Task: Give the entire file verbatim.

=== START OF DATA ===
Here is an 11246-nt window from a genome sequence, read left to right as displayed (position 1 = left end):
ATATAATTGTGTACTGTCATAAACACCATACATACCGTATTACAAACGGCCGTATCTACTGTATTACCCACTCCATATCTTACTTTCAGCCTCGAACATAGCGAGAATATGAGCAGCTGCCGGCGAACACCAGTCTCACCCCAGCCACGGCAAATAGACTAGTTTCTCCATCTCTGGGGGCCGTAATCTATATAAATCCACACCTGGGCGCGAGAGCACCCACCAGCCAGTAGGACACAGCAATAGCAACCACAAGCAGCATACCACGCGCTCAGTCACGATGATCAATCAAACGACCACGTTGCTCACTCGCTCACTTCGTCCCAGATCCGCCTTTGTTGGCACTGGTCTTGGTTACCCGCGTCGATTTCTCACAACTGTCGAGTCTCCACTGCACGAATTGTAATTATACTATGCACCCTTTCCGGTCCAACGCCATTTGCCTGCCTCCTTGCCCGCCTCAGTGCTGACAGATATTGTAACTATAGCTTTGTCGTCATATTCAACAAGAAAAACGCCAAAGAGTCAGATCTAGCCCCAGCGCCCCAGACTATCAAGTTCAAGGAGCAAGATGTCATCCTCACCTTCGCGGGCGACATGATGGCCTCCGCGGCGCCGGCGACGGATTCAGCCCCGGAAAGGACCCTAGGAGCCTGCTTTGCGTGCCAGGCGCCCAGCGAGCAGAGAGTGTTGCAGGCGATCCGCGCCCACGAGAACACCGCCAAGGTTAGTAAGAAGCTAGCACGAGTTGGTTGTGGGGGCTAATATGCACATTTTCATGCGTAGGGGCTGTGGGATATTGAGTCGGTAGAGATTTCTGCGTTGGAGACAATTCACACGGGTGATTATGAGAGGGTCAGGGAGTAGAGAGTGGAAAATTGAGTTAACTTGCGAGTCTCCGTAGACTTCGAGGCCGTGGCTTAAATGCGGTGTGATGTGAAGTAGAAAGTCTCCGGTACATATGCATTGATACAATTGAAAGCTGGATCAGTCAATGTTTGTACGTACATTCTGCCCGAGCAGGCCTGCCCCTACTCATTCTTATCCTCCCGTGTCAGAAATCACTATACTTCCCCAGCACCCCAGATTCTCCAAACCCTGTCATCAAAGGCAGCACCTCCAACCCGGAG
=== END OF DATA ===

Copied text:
Here is an 11246-nt window from a genome sequence, read left to right as displayed (position 1 = left end):
ATATAATTGTGTACTGTCATAAACACCATACATACCGTATTACAAACGGCCGTATCTACTGTATTACCCACTCCATATCTTACTTTCAGCCTCGAACATAGCGAGAATATGAGCAGCTGCCGGCGAACACCAGTCTCACCCCAGCCACGGCAAATAGACTAGTTTCTCCATCTCTGGGGGCCGTAATCTATATAAATCCACACCTGGGCGCGAGAGCACCCACCAGCCAGTAGGACACAGCAATAGCAACCACAAGCAGCATACCACGCGCTCAGTCACGATGATCAATCAAACGACCACGTTGCTCACTCGCTCACTTCGTCCCAGATCCGCCTTTGTTGGCACTGGTCTTGGTTACCCGCGTCGATTTCTCACAACTGTCGAGTCTCCACTGCACGAATTGTAATTATACTATGCACCCTTTCCGGTCCAACGCCATTTGCCTGCCTCCTTGCCCGCCTCAGTGCTGACAGATATTGTAACTATAGCTTTGTCGTCATATTCAACAAGAAAAACGCCAAAGAGTCAGATCTAGCCCCAGCGCCCCAGACTATCAAGTTCAAGGAGCAAGATGTCATCCTCACCTTCGCGGGCGACATGATGGCCTCCGCGGCGCCGGCGACGGATTCAGCCCCGGAAAGGACCCTAGGAGCCTGCTTTGCGTGCCAGGCGCCCAGCGAGCAGAGAGTGTTGCAGGCGATCCGCGCCCACGAGAACACCGCCAAGGTTAGTAAGAAGCTAGCACGAGTTGGTTGTGGGGGCTAATATGCACATTTTCATGCGTAGGGGCTGTGGGATATTGAGTCGGTAGAGATTTCTGCGTTGGAGACAATTCACACGGGTGATTATGAGAGGGTCAGGGAGTAGAGAGTGGAAAATTGAGTTAACTTGCGAGTCTCCGTAGACTTCGAGGCCGTGGCTTAAATGCGGTGTGATGTGAAGTAGAAAGTCTCCGGTACATATGCATTGATACAATTGAAAGCTGGATCAGTCAATGTTTGTACGTACATTCTGCCCGAGCAGGCCTGCCCCTACTCATTCTTATCCTCCCGTGTCAGAAATCACTATACTTCCCCAGCACCCCAGATTCTCCAAACCCTGTCATCAAAGGCAGCACCTCCAACCCGGAG